Have you ever been an outsider trying to get into a tight knit group of people? Our church has small groups where close-knit relationships are developed, and while fantastic, they can be incredibly difficult to become a part of. Often times you are either joining a group that is just forming with others like you, or someone from that tight knit group invites you in.


Now flip that innocent example on its head and pretend you are a Secret Service operative trying to infiltrate a tight-knit, highly suspicious network of counterfeiters. There is no way you can get in on your own. You are a stranger. They suspect you. They might allow you to have a drink with them, but no vital communication will occur in your presence – unless you have an “in”. Someone who can vouch for you.


Enter the informant.


The use of informants was crucial for the success of a Secret Service operative. Thus an operative’s relationship with his informant was highly personal. They were not friends, but the operative had to know if they could trust the information, as it dictated their tactics and whether or not the committed their limited resources to an investigation.


Some informants were voluntary while others were coerced, meaning they were under arrest and possibly facing trial and prison.


Voluntary informants were often self-seeking in their desire to share information. Rewards were given by the Secret Service to any person who gave information “not already in the possession of the chief” that led to the “detection, arrest, and conviction” of counterfeiters or the “capture of their implements and materials.” Counterfeiters offered information as a way to supplement their income when they were down on their luck.


silhouette-407659_640My favorite type of informant was the vengeful one. These informants used the
Secret Service to exact revenge on their peers for real or imagined grievances, or to drive competitors out of business. These make the best kind of villain in a story. I read one story former Chief Andrew Drummond published in the early 1900s about one such Italian counterfeiter. You can read about it here: What Jealousy Did in Little Italy.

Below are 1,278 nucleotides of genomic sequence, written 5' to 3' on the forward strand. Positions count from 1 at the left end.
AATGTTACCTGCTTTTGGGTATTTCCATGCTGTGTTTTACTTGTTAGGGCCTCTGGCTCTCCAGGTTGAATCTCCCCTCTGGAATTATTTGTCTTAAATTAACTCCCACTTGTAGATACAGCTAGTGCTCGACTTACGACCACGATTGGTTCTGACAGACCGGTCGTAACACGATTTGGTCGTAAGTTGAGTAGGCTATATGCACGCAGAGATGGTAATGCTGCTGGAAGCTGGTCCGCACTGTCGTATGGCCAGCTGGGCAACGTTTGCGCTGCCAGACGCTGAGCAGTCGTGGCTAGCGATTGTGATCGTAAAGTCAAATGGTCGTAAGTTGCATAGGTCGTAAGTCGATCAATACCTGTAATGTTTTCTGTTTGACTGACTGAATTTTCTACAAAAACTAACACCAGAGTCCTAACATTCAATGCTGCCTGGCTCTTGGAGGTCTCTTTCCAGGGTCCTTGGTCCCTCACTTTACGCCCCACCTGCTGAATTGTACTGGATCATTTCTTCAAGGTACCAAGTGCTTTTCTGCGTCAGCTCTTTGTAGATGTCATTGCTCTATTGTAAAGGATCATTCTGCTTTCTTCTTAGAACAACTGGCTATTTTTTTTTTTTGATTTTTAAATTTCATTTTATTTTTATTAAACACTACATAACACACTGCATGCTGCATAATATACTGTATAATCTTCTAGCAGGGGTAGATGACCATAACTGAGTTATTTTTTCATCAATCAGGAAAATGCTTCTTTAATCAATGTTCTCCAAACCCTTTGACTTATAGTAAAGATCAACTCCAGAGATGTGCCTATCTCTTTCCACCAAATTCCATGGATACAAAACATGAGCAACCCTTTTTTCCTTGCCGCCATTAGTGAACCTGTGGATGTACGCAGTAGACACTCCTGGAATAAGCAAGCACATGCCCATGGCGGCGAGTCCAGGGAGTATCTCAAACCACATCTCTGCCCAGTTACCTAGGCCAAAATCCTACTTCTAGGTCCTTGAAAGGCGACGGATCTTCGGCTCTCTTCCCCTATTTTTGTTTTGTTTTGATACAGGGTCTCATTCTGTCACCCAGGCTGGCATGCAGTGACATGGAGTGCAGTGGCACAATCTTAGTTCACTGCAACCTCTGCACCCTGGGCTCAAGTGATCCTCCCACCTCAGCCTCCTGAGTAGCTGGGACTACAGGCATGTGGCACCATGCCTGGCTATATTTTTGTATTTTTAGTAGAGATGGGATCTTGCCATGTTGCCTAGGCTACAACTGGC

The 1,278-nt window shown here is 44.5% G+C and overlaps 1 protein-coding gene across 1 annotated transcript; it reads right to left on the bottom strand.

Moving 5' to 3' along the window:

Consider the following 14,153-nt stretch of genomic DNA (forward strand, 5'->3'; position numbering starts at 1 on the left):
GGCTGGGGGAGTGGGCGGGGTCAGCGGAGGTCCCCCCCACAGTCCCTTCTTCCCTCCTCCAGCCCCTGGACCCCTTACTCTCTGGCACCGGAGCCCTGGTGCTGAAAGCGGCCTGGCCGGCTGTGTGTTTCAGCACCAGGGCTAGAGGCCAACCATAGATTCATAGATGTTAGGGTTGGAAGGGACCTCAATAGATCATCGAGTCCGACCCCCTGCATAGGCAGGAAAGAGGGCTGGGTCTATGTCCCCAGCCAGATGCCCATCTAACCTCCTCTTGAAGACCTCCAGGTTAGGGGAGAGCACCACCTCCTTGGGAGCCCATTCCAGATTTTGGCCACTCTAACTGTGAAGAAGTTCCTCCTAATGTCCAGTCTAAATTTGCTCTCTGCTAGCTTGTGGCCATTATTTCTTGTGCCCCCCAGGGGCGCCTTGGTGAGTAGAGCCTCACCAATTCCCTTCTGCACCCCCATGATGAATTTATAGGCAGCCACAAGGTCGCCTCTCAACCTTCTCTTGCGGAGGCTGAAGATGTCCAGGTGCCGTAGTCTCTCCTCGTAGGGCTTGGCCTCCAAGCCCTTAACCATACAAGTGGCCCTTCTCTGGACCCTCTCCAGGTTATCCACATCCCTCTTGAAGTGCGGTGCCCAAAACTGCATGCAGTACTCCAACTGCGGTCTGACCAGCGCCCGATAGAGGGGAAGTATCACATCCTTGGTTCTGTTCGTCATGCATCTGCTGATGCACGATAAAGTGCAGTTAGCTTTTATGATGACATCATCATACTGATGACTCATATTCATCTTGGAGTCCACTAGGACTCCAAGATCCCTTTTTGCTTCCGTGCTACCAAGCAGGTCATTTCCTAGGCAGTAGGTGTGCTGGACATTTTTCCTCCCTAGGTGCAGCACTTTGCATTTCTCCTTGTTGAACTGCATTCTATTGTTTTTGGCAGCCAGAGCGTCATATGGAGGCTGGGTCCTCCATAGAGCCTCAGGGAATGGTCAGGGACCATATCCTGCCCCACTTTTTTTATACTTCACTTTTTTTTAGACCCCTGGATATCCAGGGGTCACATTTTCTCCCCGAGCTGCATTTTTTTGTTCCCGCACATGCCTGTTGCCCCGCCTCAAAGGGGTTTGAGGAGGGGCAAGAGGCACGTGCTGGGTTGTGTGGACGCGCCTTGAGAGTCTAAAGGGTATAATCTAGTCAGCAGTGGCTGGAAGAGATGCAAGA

A new informant initially had to build a case on his or her own, to present to his or her results to the operative. Then the Chief of the Secret Service would determine if there should be a reward for their services.


When a rumor was substantiated the local operative kept the chief informed of developments while simultaneously working with his source to infiltrate the new network. Ideally, the operative sought to identify and arrest all the participants before they could complete and distribute the counterfeited bank note. However, if it had already entered the distribution network, the chief acted to limit the damage by disrupting the market.


This could be done by providing a description of the imperfections of the counterfeited bank note to each operative, lawman, and newspaper. Operatives and police officers would spread the word to as many business owners as they could. By spreading the knowledge of the counterfeit to the community, the risk of using the note became too great.




Just for the fun of it, what kind of informant would you be? Would you be loyal to your cause and only be coerced into it under threat of prison? Would you inform on your counterparts just to make a little cash and make ends meet? Or would you be the vengeful one? Seeking to improve your business by ridding the community of your competitor?


If I were to give in to criminal activity, I would go all the way, as I don’t do things just halfway. Watch out, competitors! Either take your business elsewhere or watch your back! The queen of manipulation will use her enemy to destroy your business. *Mwah ha ha ha* … Oops. I think I just revealed the depths of my evil side… *cough cough* I think it’s time to end today’s post.


Previous Throwback Thursday: To Catch a Counterfeiter – Pt 1 – The Challenges

Next Throwback Thursday (3/30/17): To Catch a Counterfeiter – Pt 3 – Working Undercover


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